25 April 2019 : Clinical Research
Med Sci Monit 2019; 25:3061-3068
BACKGROUND: Diabetic nephropathy (DN) is a potentially fatal complication of diabetes mellitus. While lifestyle changes can reduce diabetes risk, it is unclear whether improved lifestyle can slow or reverse DN progression. This study evaluated whether an intensive lifestyle intervention (IL-I) targeting weight loss and inflammation through increased physical activity and reduced caloric intake can delay DN progression.
MATERIAL AND METHODS: Patients were randomly divided into 2 groups. Both groups received diet and exercise guidelines, but one (IL-I) received more frequent external support than the other (control). We compared markers of metabolic and cardiovascular health, redox status, inflammation, and renal function between groups at 3 and 6 months. Metabolic and cardiovascular metrics included BMI, blood pressure, blood glycosylated hemoglobin (HbA1c), and serum HDL-cholesterol. Redox status was evaluated by serum superoxide dismutase (SOD) and the lipid oxidation product malondialdehyde (MDA), while inflammation was assessed by serum concentrations of IL-6 and TNF-α. Renal function was assessed by urine/serum 8-OHdG, albumin: creatinine ratio (ACR), and the renal fibrosis marker TGF-β1.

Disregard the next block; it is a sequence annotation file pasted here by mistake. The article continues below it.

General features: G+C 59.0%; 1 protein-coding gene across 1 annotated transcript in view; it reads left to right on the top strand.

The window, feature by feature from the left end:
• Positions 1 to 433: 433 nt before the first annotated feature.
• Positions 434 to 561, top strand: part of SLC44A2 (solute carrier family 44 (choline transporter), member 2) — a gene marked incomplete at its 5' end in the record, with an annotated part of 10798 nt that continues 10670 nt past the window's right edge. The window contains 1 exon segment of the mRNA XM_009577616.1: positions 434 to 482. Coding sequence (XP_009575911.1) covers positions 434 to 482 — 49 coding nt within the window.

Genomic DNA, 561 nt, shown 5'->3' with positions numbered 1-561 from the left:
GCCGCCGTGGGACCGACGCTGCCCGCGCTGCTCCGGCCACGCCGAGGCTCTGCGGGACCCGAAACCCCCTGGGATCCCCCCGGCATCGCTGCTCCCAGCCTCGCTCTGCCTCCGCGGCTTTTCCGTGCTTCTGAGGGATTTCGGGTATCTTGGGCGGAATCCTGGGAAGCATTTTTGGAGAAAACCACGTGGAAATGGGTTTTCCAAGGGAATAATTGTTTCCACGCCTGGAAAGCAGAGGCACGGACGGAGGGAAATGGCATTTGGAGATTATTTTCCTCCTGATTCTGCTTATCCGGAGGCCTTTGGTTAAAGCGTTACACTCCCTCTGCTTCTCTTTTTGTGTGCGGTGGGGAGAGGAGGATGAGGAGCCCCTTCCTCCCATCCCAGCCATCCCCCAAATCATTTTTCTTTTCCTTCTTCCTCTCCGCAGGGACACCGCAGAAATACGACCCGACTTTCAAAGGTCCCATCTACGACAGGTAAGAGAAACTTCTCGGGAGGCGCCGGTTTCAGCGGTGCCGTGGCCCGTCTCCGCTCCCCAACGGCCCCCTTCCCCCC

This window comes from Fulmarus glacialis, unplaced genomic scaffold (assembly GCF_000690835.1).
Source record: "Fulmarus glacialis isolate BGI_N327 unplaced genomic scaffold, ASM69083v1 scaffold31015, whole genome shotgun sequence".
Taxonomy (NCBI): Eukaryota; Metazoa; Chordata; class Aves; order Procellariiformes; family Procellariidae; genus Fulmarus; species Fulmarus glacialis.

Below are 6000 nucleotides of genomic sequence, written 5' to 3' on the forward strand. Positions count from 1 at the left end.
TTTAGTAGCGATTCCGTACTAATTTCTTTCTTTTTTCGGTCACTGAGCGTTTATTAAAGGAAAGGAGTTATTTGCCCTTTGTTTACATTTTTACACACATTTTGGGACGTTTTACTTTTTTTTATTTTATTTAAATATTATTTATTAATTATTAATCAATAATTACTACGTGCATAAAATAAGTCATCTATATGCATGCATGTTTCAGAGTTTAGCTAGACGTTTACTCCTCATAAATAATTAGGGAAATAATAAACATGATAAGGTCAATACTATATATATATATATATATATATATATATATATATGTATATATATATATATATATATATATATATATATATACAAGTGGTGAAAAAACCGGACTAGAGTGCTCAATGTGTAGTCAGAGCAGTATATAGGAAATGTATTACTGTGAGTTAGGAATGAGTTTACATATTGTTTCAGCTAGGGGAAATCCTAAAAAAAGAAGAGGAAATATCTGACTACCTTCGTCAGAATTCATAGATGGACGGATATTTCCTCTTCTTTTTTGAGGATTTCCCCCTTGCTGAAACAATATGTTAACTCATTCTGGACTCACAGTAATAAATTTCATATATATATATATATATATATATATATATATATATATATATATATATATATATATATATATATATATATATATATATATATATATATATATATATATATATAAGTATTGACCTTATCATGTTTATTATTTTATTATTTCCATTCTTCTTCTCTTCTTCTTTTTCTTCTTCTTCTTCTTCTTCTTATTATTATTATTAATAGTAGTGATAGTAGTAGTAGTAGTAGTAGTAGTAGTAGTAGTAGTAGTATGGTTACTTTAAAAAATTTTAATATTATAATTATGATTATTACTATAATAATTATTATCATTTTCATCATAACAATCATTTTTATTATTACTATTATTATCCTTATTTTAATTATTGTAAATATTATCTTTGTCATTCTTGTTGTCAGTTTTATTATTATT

RESULTS: Both groups demonstrated initial BMI reduction, lower HbA1c, and higher HDL-cholesterol, but changes were significantly larger in the IL-I group at 6 months. Blood pressure at 6 months was reduced only in the IL-I group. The IL-I group also achieved a greater sustained SOD increase and MDA reduction. Finally, only the IL-I group demonstrated significant reductions in urine ACR, serum/urine 8-OHdG, and plasma TGF-β1. These indicators deteriorated after IL-I was stopped.
CONCLUSIONS: Lifestyle changes including exercise and diet can delay renal damage and promote improvement from DN.
Keywords: Caloric Restriction, Fibrosis, Life Style, biomarkers, Blood Glucose, Body Mass Index, Case-Control Studies, Cholesterol, HDL, Diabetes Mellitus, Glycated Hemoglobin A, Middle Aged, RNA-Binding Proteins, Risk Reduction Behavior, Superoxide Dismutase, Transforming Growth Factor beta1
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